by David Garrison, Newsweek:
In the 8th century, the Great Imam, Abu Hanifa (699-767), coined the term “House of Islam” (Dar al-Islam) as those places where Muslims enjoyed peace and security under the rule of an Islamic government. The rest of the world Hanifa designated Dar al-Harb or “the House of War.”
Hanifa’s triumphalist worldview had been earned by Islamic armies that had already defeated both the Byzantine and Persian superpowers in their first century of existence. In Hanifa’s own lifetime, these Prophet-inspired warriors rolled unabated across Buddhist Central Asia and South Asian Hindustan. By the time of Abu Hanifa’s writing, Islamic kingdoms stretched from the borders of France to the Indonesian archipelago.
Islam’s expansion continues to the present. As the fastest-growing major religion in the world today, Islam is on track to challenge Christianity as the world’s largest religion by 2050.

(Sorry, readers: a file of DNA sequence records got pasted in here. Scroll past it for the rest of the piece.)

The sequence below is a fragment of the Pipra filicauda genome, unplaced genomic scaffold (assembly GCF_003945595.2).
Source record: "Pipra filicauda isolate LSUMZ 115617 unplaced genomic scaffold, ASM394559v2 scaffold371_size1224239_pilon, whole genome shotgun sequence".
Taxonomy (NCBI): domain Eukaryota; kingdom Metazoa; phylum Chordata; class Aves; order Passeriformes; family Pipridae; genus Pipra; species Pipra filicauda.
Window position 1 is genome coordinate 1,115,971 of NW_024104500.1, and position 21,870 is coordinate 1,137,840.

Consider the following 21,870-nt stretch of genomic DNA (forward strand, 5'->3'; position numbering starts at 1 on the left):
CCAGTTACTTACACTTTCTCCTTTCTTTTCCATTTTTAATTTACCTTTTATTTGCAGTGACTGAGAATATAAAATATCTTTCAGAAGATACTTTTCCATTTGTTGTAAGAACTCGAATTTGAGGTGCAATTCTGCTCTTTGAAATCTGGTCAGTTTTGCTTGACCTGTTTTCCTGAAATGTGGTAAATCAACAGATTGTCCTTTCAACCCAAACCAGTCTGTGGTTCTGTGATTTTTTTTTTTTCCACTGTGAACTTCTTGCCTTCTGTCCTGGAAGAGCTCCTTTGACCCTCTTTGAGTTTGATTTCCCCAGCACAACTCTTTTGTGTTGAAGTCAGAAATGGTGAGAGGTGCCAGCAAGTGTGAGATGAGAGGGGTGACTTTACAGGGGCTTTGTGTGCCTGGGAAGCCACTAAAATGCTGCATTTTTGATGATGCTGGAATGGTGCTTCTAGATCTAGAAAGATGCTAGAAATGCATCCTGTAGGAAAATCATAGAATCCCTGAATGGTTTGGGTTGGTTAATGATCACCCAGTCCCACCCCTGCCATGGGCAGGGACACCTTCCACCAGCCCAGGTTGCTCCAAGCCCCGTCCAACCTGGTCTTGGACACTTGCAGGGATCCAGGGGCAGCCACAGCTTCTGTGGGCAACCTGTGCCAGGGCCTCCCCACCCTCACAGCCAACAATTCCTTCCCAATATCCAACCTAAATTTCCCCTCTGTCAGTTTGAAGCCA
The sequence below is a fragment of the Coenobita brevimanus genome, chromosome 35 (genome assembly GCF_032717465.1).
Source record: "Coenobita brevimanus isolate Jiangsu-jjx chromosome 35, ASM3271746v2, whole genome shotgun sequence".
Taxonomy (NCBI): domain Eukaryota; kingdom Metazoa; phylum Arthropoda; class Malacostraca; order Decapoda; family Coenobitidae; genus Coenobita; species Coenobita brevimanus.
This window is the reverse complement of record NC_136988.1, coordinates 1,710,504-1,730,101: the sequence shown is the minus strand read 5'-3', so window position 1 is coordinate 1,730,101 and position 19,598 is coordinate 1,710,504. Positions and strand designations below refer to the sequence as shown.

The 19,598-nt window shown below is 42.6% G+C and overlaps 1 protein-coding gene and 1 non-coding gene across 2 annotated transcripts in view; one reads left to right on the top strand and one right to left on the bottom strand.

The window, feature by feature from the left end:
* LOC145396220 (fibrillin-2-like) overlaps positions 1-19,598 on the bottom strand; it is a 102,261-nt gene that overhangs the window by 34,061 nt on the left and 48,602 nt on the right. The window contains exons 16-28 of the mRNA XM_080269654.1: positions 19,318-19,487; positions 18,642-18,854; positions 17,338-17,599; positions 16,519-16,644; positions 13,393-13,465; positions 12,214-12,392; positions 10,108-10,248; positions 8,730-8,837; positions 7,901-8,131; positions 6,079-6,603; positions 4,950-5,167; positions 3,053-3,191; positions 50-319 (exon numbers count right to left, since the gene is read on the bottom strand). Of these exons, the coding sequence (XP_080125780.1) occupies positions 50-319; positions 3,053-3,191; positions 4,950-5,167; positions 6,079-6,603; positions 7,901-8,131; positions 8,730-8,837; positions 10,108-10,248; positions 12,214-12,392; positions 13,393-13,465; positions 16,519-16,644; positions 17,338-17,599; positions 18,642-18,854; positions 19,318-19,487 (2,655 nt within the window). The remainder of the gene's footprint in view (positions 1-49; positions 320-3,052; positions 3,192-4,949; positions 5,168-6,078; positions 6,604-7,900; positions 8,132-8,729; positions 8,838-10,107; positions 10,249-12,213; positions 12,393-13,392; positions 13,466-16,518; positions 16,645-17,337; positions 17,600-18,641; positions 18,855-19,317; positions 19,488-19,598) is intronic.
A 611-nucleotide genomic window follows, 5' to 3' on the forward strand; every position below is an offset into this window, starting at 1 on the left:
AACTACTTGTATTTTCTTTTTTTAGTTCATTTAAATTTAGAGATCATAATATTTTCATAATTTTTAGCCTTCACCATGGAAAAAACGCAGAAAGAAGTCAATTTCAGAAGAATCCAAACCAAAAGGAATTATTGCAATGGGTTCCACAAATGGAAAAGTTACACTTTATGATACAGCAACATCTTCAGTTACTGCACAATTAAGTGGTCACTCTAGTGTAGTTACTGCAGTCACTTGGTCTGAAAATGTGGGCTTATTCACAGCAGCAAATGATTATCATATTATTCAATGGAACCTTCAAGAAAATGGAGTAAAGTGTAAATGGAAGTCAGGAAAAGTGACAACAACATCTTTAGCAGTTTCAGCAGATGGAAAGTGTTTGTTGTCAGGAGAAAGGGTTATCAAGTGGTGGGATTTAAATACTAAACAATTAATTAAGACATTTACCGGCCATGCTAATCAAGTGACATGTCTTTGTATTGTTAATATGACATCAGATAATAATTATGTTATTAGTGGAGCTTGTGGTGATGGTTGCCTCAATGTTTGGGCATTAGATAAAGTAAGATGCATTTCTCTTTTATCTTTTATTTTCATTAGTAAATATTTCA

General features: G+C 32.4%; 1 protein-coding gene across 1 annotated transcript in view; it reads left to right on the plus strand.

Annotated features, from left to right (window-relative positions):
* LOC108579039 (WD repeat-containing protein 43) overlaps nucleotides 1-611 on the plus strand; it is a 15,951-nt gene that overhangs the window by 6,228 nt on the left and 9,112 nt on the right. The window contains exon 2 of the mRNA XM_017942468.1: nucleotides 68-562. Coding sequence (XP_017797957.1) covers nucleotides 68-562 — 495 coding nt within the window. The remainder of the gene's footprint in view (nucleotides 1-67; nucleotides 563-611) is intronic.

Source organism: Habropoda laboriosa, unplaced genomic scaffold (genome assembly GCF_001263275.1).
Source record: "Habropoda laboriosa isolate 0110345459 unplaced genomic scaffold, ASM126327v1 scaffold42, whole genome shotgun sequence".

My wife and I have spent some 30 years as evangelical missionaries engaging the Muslim world, living among Muslims in the Middle East and South Asia. God has given us a love for Muslims, and we have found them to be overwhelmingly hospitable, reasonable, peace-loving people—yet staunchly opposed to the Christian gospel. A major reason for this was found in the roots of Islam.
While many religions rejected the doctrine of Jesus as Messiah or the concept of the Trinity, Islam was the only major world religion born with Christianity already in full bloom that consciously defined itself in direct opposition to the core Christian doctrines of the incarnation, atoning crucifixion, and resurrection. This, in part, explained why Muslims seemed so resistant to what Christians saw as the good news of the gospel message; it was in their religion’s DNA.
And then things began to change.